Sha knew that every fiber of Lenia’s being meant what she said as the other girl’s slender fingers balled into small, icy blue fists. Sha also knew that Lenia would not be able to achieve that, and, worn down by the responsibilities of being groomed to lead an entire planet, would eventually give up. It wasn’t something Sha blamed her friend for. Lenia wouldn’t find ears or antennae sympathetic enough to send Sha back home.
They spent the rest of their time laying out on the roof of the house, staring at the unending expanse of space, talking about things that stopped mattering the moment Sha stepped foot onto the ship that would carry her to the Galactic Capital. All that Sha was able to leave with Lenia were the memories that they’d shared, and her assignment number — NR-0079 — so that Lenia could get into contact with her. Sha bit back the pain in her throat. Would Lenia even try to contact her? When would Lenia grow tired of that and stop?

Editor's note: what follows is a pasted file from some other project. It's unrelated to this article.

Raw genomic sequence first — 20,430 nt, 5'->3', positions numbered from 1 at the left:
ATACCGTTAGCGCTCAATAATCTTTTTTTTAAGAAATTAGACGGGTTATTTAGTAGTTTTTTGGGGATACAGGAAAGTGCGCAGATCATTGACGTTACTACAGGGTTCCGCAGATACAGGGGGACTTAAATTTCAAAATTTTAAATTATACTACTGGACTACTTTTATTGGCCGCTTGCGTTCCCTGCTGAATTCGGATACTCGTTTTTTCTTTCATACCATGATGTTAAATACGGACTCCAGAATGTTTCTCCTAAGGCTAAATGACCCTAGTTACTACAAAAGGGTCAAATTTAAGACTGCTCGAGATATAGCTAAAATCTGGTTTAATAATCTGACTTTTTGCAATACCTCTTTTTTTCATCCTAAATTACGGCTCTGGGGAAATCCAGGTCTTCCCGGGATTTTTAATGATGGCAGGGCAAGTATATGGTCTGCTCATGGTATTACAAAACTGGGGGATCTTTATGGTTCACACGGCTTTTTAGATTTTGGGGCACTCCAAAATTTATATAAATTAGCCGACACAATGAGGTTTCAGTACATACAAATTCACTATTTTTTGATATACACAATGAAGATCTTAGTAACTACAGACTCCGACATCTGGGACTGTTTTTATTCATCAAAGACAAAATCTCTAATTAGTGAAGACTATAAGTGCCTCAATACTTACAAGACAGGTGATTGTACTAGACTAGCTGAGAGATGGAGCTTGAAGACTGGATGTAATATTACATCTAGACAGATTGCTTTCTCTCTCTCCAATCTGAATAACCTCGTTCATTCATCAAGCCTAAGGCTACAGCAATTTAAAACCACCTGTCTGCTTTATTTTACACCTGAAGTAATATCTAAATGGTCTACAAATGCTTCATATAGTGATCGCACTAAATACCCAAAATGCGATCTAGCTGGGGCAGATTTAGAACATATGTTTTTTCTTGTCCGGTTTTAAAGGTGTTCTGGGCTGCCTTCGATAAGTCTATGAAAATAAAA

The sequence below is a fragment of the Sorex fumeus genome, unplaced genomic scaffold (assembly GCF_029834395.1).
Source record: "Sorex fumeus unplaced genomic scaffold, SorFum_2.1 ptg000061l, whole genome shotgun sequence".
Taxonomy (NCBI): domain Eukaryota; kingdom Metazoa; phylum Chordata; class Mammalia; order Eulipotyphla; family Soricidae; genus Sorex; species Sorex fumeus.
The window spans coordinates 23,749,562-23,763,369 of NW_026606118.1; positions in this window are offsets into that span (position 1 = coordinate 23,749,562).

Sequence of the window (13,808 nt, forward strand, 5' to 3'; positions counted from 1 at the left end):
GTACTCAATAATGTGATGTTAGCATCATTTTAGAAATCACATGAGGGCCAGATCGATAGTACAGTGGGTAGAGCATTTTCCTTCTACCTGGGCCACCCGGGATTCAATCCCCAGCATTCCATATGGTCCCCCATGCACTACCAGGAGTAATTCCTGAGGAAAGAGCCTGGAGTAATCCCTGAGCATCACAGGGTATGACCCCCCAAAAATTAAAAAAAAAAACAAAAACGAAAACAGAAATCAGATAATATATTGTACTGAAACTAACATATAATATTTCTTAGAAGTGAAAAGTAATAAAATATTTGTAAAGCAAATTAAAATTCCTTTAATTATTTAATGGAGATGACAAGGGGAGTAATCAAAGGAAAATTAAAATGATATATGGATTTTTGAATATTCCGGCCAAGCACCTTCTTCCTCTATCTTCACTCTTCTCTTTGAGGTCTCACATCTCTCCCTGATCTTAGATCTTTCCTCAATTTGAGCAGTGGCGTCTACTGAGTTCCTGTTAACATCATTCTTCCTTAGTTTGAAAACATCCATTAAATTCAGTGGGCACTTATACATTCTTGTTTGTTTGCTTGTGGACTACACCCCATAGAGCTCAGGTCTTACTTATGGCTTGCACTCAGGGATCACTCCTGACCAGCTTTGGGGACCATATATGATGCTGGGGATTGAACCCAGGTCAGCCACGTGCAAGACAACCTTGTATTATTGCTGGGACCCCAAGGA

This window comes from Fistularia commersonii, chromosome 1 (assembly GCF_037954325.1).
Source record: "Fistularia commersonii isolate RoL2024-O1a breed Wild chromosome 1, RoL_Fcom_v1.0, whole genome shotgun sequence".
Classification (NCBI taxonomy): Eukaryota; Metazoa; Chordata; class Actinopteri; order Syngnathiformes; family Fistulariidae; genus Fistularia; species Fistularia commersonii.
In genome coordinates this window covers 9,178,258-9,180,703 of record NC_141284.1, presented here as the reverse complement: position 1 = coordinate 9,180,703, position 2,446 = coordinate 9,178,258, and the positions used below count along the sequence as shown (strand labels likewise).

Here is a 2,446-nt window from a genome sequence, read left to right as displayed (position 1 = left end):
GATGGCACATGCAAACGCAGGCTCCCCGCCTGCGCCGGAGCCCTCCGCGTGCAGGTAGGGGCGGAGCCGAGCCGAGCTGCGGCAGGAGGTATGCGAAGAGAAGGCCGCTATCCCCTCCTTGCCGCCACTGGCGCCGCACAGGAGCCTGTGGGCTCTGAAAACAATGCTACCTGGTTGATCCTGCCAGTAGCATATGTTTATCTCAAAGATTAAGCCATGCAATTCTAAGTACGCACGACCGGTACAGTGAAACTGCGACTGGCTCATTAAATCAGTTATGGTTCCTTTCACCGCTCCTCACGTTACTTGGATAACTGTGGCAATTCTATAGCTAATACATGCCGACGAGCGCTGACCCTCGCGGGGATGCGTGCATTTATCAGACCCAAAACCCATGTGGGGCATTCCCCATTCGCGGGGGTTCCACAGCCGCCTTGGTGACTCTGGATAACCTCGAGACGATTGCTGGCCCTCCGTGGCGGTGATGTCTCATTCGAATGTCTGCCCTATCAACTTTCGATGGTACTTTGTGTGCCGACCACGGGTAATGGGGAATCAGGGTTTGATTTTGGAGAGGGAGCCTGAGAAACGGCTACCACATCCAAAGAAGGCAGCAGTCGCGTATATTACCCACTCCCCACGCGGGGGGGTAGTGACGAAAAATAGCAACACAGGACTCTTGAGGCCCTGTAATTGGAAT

Sha’s practicality existed to the point of pessimism, but if there was anything she had hope for, this was it. From the moment Lenia walked out of her parents’ front door, all Sha had wished for was something from Lenia to tell her that all of this was okay. One day, Lenia would have so much power that she could just ask for Sha to join her personal guard. One day, hopefully, Lenia would pull through and help bring Sha home.
Pulling away from the window, Sha ran a hand through her freshly-trimmed hair, a short asymmetrical cut that completely contrasted the wild, thick, long hair that was ever so often tied into messy ponytails or tightly braided for political events. The cut had made her feel lighter, but empty. Sha’s fingers ran over the short spikes of the buzz underneath her cut, shutting her eyes.